However, one of the interesting things about being a vampire is how it leads back to (1) the technology of the self.  That is this:  we build ourselves.  In the old days, we probably didn’t have to as much; because there were fewer choices available to people about EVERYTHING, the need to know about and have opinions about things was much lower.

But now not only do I have to decide what church I’m going to, I’ve got to decide what shoes I’ll wear, what music I like, what movies I’ll go to, who I want to date, where I want to live, what my favorite kind of sandwich is, do I want coffee this morning and if I do WHAT KIND?

All of this yields to a correspondingly-greater need for a specific individual identity.

Moreover, there’s also an innate human need for (or, at least, satisfaction in) self-improvement and self-discipline.  The modern vampire social context provides a vast array of tools with which to build self-identity at a psychological, emotional, and even physical level.

I like this idea of the technology of self, it is fascinating to me; a kind of personal alchemy that underlies all of those old esoteric lodges and your church sleepaway camps and martial arts and self-help books and Hermann Hesse’s Siddartha.  In virtually all respects, the commitment is more important than the object of that commitment.

So, good on you, modern vampires.  You have found the thing that I haven’t invented yet.

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Comments
  1. It would be useful to study how many self-described vampires eventually stop describing themselves that way, and drop the trappings. That is to say, do they grow out of it? If, at the end, there are no or very few 65-year-old “vampires” sitting around, then you can probably write it off to a transitional stage of selfhood — like how I stopped pretending I was a robot by the time I was 12.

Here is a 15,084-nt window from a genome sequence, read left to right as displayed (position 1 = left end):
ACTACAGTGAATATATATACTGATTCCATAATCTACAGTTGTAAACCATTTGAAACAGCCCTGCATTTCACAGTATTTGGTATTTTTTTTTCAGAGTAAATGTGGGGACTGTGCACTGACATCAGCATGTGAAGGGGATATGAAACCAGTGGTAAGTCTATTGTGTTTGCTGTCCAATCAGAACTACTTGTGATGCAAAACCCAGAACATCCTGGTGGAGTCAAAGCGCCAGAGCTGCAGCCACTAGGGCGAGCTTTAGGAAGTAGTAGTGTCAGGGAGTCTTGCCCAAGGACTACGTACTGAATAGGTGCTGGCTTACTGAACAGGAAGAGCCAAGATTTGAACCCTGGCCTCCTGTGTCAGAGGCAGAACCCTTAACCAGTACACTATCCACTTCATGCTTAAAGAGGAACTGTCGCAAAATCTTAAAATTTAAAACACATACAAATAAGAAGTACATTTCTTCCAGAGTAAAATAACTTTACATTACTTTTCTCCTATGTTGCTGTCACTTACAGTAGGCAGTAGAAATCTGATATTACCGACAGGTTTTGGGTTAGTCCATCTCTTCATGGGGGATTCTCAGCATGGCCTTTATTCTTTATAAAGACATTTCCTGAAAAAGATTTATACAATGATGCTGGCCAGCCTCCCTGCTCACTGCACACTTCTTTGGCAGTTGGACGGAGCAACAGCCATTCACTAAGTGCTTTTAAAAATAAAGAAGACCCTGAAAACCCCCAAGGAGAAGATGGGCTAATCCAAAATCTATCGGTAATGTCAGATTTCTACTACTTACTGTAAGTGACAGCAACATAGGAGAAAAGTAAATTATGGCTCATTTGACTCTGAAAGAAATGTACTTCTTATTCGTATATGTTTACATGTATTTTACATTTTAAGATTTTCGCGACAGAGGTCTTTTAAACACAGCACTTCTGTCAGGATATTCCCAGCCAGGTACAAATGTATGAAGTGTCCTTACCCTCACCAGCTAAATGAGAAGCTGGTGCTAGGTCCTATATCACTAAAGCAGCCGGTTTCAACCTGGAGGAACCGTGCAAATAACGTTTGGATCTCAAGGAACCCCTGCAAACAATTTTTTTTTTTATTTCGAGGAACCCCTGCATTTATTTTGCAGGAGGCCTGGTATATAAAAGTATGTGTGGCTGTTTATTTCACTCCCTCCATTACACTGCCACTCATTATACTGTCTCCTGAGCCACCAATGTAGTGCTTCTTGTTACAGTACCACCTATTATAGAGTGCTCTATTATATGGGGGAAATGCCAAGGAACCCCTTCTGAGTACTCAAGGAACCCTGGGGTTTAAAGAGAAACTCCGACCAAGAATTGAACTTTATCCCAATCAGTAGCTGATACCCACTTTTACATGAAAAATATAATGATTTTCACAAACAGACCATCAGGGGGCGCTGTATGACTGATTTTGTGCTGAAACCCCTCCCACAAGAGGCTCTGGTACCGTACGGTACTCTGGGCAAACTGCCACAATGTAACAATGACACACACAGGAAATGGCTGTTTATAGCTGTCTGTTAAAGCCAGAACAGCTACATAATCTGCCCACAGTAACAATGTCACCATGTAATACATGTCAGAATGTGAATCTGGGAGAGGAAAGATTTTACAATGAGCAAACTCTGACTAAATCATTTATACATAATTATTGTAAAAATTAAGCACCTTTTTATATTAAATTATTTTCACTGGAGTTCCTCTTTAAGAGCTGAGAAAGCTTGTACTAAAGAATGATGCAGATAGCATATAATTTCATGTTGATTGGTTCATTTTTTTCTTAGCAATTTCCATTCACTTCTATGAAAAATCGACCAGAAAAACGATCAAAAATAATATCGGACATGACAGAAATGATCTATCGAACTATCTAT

I’m inclined to view it as a community of interests, where “vampire” is just an umbrella group for people interested in the occult, theater, maybe certain vamp-identified sexual kinks. If that’s what it is, then it begins to qualify as a lifestyle, not merely an affectation or a fantasy construct inhabited along the way to maturity.

  2. braak says:

    Well, it’s interesting. Because I want to be clear first off, that we’re really talking about people that self-identify as vampires (in some cases). I.e., they genuinely believe that they are sustained by blood, or by siphoning of the psychic energy of others, &c. Now, I personally believe they are mistaken (victims of 2nd epistemology, which I shall one day explain using my BRILLIANT variations-on-the-blind-men-and-the-elephant description), and it’s probably right to say that for many of them, this is a phase of self-identity.

    But it’s a little more problematic than that. First of all, this is a rigorous condition for many of them–does it get easier or harder as they practice it? As with religion, presumably repeated practice actual yields increased ease; so, rather than tiring of it, they’ll actually get more accustomed to it–though, again as with any belief system or self-identity, probably a whole bunch will drop out along the way.

    Again, I’ll liken it to Phillies fans: as you grow older, and have more years of experience of self-identity as a Phillies fan behind you, are you more or less inclined to discontinue your fanhood?

    But also, are we talking about “maturity” as an arbitrary, “real” condition? Or are we talking about it as a culturally-established condition? I.e., we know that we’re mature, because society has told us that mature people have the following characteristics, and we have moved to possess those characteristics? If that’s the case, then there is no arbitrarily superior “mature” condition with which to replace the “vampire” condition–it’s simply a different illusion eventually adopted for the sake of social conformity, and no more or less valid than the vampire condition.

    That said, I am also interested to see how many seventy-year-old vampires there are in the next few decades (it’s kind of a pretty new phenomenon, so you wouldn’t expect to see any really old vampires just yet).